This type of vessel, called eburi, is carved by Turkana women. The cylindrical outer shape is made with an adze (arong) from a branch or trunk of a thorn tree (commonly of the species Acacia raddiana). It is then hollowed out using a long metal point (ekeiticht). Both ends are covered with cowhide stretched and shaped in wet sand. The lower part is bound to the container with leather thongs and the top becomes the lid. Designs can be burned using nails or heated metal pieces. Sometimes a plaited leather handle is added. Women use small eburi as cosmetic jars where they store animal used for greasing her neck to prevent chafing from her tightly wound necklaces. The large eburi are reserved for storing fat used for cooking.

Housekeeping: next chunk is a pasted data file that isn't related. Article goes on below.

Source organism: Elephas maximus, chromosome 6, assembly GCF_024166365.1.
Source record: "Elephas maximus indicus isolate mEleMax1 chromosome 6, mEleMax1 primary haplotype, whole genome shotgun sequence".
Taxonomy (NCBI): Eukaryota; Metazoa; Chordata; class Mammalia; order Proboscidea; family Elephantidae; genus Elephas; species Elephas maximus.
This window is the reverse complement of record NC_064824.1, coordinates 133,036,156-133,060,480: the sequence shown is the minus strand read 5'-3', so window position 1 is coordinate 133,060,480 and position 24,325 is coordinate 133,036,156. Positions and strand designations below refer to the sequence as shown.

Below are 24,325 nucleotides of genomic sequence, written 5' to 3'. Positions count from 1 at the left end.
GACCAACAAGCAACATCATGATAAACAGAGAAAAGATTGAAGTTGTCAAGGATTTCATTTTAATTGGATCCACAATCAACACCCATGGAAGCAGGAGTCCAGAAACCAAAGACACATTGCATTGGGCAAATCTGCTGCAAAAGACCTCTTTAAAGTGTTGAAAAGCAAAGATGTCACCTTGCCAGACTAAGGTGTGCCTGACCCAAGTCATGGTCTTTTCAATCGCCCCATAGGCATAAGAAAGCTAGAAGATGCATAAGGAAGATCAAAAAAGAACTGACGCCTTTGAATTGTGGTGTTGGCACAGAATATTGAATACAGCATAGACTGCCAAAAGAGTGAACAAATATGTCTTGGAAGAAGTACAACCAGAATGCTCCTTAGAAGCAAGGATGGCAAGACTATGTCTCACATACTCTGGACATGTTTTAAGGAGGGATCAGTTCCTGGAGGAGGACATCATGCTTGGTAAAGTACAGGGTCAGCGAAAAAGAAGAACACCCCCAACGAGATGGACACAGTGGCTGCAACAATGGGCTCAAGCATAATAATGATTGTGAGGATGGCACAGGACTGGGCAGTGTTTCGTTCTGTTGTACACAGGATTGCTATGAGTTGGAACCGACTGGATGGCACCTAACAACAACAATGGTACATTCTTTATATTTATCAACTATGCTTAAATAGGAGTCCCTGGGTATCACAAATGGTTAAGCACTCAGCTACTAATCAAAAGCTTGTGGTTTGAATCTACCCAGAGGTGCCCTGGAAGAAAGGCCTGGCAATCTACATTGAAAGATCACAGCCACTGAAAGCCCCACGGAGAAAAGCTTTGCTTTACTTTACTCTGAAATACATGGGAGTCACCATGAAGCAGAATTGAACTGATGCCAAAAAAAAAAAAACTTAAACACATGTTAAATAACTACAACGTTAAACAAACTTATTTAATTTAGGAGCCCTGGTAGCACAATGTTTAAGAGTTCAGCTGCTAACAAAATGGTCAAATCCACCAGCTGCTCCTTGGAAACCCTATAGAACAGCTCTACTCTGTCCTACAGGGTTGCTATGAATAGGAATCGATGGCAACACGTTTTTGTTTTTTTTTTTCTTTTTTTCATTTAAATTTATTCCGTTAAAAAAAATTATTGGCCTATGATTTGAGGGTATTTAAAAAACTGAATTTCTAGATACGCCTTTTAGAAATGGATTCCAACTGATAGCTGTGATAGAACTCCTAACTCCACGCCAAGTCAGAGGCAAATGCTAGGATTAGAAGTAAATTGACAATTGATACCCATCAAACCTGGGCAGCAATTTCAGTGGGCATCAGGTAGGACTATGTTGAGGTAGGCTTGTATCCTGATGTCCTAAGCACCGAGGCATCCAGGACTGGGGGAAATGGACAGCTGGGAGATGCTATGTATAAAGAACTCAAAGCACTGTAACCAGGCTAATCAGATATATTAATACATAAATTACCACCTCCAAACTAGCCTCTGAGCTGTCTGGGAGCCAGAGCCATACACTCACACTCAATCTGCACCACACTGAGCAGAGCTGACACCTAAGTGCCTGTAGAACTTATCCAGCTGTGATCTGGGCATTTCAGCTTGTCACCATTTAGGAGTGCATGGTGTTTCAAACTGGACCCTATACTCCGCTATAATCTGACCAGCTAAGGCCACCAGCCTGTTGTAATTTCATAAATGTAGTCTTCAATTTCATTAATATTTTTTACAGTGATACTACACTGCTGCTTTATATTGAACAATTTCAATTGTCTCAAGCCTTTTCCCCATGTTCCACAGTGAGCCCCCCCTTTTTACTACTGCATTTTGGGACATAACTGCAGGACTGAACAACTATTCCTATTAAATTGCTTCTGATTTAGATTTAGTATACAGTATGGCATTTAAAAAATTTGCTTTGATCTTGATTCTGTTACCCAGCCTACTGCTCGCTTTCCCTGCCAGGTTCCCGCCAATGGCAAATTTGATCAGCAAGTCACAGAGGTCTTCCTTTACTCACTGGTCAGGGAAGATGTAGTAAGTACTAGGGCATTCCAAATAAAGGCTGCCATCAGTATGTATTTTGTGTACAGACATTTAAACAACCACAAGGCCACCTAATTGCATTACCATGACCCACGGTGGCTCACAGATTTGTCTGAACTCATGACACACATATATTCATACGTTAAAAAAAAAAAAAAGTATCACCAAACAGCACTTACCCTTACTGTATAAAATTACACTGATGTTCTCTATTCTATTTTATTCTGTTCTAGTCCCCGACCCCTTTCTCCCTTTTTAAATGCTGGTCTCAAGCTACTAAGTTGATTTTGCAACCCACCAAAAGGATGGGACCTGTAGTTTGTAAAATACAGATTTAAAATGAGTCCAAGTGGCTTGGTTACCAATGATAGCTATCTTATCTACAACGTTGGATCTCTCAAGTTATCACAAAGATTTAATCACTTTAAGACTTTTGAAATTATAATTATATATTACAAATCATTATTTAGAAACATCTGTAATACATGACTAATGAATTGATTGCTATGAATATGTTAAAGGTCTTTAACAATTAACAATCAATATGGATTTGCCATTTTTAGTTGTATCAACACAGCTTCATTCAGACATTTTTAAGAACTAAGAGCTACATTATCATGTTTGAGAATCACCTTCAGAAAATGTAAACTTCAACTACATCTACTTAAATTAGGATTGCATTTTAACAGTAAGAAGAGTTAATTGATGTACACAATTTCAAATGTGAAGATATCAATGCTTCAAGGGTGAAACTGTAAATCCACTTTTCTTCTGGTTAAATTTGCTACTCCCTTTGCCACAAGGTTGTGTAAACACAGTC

Ø 15cm (widest)
Turkana functional art
In northern Kenya, south of the Ethiopian border, Lake Turkana (formerly Lake Rudolph) is more than two hundred kilometres long. Its region, in the heart of the Rift Valley, is one of the most inhospitable in East Africa. It is here that the Turkana nomads live, with an estimated population of just over 200,000 people. Cattle breeders, they are believed to be descended from the Karamajong, another Nilotic ethnic group living in Uganda. The extreme harshness of their desert environment has always pushed them to design functional objects that are easily transportable, made from directly available materials and with rudimentary tools. The “design” of most of these objects, refined by successive generations, responds to aesthetic principles, beyond the necessary functional characteristics.